You may have a very idealistic vision of retirement--doing all of the things that you never seem to have time to do now.
But how do you pursue that vision?
Social Security may be around when you retire, but the benefit that you get from Uncle Sam may not provide enough income for your retirement years. To make matters worse, few employers today offer a traditional company pension plan that guarantees you a specific income at retirement.
Estimating Your Retirement Income Needs
You know how important it is to plan for your retirement, but where do you begin? One of your first steps should be to estimate how much income you'll need to fund your retirement. That's not as easy as it sounds, because retirement planning is not an exact science. Your specific needs depend on your goals and many other factors. However, by doing a little homework, you'll be well on your way to a comfortable retirement.
Saving for Your Retirement
You have several options for saving for your retirement. How do you know what to do? Here's one common approach.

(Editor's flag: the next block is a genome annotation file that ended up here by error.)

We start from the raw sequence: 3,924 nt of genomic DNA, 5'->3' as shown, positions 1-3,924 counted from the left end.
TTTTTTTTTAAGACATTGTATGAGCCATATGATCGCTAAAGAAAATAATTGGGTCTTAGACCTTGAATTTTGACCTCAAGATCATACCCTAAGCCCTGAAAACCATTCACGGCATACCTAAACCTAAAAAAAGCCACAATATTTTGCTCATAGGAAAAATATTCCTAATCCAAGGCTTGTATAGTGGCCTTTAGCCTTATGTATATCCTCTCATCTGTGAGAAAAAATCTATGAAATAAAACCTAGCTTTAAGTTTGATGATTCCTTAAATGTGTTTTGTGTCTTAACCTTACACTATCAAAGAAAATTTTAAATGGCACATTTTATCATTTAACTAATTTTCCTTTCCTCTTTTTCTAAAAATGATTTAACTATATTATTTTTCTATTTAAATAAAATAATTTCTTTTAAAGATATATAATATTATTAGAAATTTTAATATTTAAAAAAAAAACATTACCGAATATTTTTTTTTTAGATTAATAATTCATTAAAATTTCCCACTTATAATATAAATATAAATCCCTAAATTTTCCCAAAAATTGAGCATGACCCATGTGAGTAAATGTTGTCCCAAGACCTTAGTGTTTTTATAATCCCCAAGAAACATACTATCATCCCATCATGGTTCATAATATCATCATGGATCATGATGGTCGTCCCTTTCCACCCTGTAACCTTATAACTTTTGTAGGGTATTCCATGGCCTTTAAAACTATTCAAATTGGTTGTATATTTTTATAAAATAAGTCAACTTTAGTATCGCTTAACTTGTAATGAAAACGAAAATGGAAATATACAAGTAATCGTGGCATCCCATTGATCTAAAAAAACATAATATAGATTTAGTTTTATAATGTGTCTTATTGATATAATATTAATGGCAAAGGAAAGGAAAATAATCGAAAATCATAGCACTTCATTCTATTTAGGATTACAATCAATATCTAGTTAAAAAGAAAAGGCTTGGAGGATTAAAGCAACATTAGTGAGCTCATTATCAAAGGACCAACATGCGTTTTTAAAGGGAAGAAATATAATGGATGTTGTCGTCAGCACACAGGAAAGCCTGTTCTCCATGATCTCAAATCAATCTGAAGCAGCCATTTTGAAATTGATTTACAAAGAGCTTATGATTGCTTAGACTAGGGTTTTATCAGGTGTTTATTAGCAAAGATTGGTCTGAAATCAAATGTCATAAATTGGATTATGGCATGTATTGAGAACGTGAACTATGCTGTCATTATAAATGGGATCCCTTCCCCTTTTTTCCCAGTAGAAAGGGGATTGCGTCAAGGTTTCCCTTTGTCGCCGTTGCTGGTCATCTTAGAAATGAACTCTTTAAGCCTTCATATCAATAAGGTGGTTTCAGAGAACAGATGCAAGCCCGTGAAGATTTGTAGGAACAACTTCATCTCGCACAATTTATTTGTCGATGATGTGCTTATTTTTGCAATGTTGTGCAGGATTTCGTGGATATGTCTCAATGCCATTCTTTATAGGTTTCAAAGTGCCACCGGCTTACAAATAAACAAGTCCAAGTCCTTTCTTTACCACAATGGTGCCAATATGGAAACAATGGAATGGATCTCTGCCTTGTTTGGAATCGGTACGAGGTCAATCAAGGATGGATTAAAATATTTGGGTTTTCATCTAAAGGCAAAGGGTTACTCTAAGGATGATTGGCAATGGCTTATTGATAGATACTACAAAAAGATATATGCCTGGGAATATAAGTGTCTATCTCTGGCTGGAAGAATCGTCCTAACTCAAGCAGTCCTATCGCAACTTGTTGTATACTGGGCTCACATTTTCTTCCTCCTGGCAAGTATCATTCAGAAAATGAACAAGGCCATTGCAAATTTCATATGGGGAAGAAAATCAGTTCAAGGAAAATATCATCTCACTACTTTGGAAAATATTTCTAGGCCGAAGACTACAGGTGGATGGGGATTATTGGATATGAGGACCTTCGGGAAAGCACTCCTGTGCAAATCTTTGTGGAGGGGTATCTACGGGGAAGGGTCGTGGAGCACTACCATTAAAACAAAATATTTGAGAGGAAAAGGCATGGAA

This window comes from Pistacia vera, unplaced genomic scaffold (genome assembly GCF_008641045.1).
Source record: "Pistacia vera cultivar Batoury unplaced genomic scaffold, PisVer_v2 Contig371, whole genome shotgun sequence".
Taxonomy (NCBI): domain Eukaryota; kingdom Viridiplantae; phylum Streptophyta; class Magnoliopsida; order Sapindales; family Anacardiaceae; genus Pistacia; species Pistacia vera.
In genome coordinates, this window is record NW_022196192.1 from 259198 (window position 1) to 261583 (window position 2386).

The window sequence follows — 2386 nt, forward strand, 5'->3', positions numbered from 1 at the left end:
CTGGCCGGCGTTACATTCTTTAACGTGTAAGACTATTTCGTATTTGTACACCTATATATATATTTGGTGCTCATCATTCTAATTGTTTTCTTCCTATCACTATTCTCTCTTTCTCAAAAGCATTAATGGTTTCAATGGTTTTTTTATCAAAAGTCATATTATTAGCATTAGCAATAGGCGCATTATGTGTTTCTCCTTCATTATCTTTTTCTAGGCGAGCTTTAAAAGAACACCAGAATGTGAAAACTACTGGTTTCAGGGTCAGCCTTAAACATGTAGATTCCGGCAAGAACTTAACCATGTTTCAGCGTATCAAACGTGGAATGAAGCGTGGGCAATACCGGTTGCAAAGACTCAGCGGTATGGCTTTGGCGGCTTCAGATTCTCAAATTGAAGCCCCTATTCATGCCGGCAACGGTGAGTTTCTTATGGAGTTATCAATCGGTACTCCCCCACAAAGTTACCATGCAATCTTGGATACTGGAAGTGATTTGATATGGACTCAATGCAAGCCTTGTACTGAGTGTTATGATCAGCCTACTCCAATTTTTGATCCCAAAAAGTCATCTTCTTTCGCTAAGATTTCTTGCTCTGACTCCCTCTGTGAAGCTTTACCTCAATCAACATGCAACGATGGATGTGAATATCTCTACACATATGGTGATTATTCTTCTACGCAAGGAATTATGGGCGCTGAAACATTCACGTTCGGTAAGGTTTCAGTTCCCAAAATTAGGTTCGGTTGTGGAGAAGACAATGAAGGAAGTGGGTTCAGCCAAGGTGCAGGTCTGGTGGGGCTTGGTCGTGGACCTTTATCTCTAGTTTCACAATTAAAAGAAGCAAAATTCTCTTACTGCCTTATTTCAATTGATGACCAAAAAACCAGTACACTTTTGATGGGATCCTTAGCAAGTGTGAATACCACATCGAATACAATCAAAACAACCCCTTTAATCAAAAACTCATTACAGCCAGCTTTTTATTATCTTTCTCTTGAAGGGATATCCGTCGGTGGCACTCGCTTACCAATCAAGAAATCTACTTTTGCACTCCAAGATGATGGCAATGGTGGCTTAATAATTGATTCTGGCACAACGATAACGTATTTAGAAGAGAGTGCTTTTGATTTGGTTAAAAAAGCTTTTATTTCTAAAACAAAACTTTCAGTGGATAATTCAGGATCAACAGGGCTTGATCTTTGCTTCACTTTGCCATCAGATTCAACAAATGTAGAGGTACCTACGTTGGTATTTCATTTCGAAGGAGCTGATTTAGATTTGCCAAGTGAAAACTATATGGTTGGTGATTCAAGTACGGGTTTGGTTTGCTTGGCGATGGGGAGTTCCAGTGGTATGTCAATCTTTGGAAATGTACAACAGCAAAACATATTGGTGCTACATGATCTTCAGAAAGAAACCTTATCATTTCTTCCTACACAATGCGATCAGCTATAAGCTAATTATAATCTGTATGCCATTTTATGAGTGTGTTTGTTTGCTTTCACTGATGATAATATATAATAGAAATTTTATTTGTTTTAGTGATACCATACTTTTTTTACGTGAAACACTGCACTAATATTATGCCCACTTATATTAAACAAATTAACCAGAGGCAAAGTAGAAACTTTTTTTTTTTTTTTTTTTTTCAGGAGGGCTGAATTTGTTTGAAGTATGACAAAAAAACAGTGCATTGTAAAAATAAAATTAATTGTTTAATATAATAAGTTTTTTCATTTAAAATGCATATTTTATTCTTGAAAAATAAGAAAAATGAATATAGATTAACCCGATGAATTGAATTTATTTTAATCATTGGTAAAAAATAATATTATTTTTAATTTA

A traditional individual retirement account or individual retirement annuity (IRA) is a personal savings plan that offers tax benefits to encourage retirement savings. Funds in a traditional IRA grow tax deferred until they are withdrawn. Contributions may be fully or partially tax deductible, depending on certain factors.
A Roth individual retirement account (IRA) is a personal savings plan that offers tax benefits to encourage retirement savings. Contributions to a Roth IRA are not tax deductible, but the funds grow tax deferred and distributions are tax free under certain conditions.
A well-diversified portfolio can help balance risk. The earlier you start investing, the more you can contribute over the course of your working lifetime. By starting early, your investments will have a longer period of time to compound.
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